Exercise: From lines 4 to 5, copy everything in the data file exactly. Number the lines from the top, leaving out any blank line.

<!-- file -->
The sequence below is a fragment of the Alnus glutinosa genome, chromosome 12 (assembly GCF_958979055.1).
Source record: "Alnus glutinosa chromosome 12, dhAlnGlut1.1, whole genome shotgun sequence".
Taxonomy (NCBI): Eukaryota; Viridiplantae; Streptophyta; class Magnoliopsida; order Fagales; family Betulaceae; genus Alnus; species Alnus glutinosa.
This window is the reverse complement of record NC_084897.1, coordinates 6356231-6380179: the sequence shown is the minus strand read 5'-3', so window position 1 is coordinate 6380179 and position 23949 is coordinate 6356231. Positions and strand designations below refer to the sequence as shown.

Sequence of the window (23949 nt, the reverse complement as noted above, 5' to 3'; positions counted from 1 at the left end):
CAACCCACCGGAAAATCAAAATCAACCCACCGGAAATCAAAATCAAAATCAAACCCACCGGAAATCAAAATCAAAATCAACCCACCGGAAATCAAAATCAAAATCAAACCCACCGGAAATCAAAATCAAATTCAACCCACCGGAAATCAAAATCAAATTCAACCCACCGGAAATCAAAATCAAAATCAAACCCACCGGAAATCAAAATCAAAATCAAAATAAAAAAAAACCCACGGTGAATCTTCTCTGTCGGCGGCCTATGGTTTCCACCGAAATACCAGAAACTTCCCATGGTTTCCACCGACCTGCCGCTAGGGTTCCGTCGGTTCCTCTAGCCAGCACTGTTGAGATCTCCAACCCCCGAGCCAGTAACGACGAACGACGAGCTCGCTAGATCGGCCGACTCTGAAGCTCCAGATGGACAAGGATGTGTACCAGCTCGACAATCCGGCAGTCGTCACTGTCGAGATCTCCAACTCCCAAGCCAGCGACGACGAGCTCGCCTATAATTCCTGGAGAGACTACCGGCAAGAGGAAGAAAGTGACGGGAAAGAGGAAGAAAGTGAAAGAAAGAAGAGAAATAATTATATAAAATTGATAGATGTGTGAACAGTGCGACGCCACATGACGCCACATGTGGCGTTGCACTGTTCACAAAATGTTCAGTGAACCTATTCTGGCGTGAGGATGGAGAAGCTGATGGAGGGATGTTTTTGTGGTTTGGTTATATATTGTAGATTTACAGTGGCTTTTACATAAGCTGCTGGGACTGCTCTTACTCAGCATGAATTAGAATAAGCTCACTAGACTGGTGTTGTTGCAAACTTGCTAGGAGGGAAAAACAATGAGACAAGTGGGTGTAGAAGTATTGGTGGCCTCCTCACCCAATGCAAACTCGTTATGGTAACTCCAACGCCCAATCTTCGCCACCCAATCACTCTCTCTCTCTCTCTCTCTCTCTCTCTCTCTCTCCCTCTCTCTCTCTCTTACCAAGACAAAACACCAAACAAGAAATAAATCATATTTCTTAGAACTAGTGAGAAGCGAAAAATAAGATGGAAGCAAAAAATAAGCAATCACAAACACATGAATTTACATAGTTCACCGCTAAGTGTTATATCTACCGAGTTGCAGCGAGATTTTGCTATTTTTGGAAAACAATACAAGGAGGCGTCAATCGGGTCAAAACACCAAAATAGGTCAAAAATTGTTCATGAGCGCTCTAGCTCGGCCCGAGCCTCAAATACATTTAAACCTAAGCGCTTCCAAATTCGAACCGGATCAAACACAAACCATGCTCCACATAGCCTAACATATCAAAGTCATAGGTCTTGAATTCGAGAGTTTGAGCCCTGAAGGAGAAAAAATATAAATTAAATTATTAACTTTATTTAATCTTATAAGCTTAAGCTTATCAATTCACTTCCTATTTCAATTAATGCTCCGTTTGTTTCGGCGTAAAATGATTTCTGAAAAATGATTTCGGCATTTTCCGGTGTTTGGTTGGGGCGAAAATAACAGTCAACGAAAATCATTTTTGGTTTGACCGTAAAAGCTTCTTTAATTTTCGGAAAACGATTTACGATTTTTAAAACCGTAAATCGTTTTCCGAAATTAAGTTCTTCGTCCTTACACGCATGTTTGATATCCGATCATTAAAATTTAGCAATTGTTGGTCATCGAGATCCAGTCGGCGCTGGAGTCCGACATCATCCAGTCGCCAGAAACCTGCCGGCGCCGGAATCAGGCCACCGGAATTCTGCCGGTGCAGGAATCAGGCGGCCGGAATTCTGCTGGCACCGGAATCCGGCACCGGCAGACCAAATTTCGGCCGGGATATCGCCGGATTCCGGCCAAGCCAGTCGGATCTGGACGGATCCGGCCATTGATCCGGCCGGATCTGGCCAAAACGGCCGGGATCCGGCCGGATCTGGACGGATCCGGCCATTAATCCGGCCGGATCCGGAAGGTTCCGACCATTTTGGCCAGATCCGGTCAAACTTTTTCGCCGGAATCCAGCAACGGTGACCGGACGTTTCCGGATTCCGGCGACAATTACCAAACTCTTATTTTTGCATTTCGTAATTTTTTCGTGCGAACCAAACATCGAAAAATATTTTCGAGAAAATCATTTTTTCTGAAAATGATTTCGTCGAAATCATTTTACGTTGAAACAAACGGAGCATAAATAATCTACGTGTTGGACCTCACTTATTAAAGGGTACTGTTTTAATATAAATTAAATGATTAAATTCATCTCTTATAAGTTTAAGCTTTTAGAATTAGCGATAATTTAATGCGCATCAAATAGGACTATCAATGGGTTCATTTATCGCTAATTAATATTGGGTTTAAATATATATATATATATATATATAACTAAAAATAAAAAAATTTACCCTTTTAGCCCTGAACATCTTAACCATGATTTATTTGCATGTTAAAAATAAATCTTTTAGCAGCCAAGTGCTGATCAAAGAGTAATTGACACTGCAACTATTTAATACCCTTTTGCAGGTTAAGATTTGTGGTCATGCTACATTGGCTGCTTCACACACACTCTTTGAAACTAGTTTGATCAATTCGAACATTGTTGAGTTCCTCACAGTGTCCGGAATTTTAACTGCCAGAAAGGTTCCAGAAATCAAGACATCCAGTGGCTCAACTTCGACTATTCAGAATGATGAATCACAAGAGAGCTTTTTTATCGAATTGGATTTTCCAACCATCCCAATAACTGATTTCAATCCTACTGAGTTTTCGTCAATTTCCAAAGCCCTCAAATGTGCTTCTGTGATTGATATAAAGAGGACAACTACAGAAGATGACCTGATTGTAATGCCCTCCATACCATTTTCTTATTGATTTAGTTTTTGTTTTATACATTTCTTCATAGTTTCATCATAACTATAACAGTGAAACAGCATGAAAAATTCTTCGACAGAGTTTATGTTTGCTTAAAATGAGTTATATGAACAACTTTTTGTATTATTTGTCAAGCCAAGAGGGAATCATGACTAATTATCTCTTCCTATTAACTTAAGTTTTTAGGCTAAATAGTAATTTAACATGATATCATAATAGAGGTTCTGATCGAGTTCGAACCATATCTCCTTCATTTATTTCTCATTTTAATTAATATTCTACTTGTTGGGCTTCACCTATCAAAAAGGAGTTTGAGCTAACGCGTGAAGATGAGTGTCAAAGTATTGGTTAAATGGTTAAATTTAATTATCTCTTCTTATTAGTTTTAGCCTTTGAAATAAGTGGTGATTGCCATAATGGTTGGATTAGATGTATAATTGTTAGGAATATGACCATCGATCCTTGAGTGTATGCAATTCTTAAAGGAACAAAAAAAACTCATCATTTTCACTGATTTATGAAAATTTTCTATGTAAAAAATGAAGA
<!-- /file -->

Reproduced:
This window is the reverse complement of record NC_084897.1, coordinates 6356231-6380179: the sequence shown is the minus strand read 5'-3', so window position 1 is coordinate 6380179 and position 23949 is coordinate 6356231. Positions and strand designations below refer to the sequence as shown.

Sequence of the window (23949 nt, the reverse complement as noted above, 5' to 3'; positions counted from 1 at the left end):